How does previous night’s dinner make you late to work the next morning? When you must explode with something fancy in the toilet. But hot damn the Southern Thai food was good on the way in.
I then clicked on a few other Jitlada blog links and thought FoodMarathon’s was particularly alarming:
I woke up this morning with a black tongue and my stomach precariously balanced between the volatile states of seizure and bleeding.
My apologies if the above offended you, but it’s the reason that I recently became a tiny bit fearful of Jitlada. I LOVE spicy food and can take it pretty, darn hot. Jalapeños are like cucumbers to me, and I add whole habañeros (seeds and all) to my eggs for breakfast. But I’ve never felt like I needed to visit the emergency room the next morning. Obviously Jitlada is a whole new, fiery experience.
So before I attend SinoSoul’s upcoming dinner, I hoped to at least get to Jitlada for lunch, and take sort of a test run. Good Friday turned out to be the perfect opportunity for Peter and I to try it together. SinoSoul wasn’t able to join us for lunch either, but thankfully he did email a list of dishes we should try. The menu is extensive and can seem very confusing if it’s your first visit, so it’s imperative that you do your research before you go.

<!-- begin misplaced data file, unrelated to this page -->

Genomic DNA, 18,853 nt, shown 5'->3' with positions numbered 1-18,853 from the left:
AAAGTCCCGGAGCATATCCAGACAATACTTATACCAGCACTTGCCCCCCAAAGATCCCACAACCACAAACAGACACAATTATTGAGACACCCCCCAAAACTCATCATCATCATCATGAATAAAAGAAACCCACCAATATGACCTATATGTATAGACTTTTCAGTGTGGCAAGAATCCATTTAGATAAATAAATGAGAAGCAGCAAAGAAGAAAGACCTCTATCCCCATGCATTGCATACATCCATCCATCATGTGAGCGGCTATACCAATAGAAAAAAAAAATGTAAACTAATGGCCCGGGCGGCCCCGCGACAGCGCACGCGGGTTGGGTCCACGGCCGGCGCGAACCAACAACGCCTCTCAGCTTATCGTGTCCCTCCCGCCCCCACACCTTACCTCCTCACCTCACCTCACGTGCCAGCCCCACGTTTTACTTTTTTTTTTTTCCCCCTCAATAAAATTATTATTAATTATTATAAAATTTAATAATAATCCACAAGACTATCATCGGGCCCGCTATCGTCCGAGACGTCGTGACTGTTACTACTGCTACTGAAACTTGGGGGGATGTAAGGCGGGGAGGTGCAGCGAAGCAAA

Peter and I arrived a few minutes before they opened for lunch and were greeted by the lovely and charming, Sugar. She sat us in the second dining room next to the window and quickly took our drink order. I think she was a little shocked that we ordered Singa beer before noon… but heck, it was a holiday after all!
The menu was incredible and we would have been so LOST if SinoSoul hadn’t sent a list. When Sugar came to deliver our beers, she introduced us to her father Tui Sungkamee, who also happens to be the chef. We chatted for awhile then I handed them the printed list of items we would be ordering. It was fun to watch them carefully go over the dishes we wanted… Chef Tui double-checking the English-to-Thai translation with his daughter.
Our lunch was OUTSTANDING, and if you haven’t been to Jitlada Thai yet (or lately), you should make the time to go now. We didn’t ask for extra spice on any of the dishes, but most carried a substantial amount of heat. Nothing painful though, just a wonderful, warm, and incredibly flavorful rush. I knew that I could take it much, much hotter, so I felt a great sense of relief.
I’m really looking forward to SinoSoul’s Jitlada dinner now. First of all, he’s promised that he won’t intentionally try to scorch my palate, and second of all… I’m certain that I’ll have chef Tui and sweet Sugar watching over me. With over 300 items available (they don’t all fit on the menu), you can bet I’ll be returning again and again!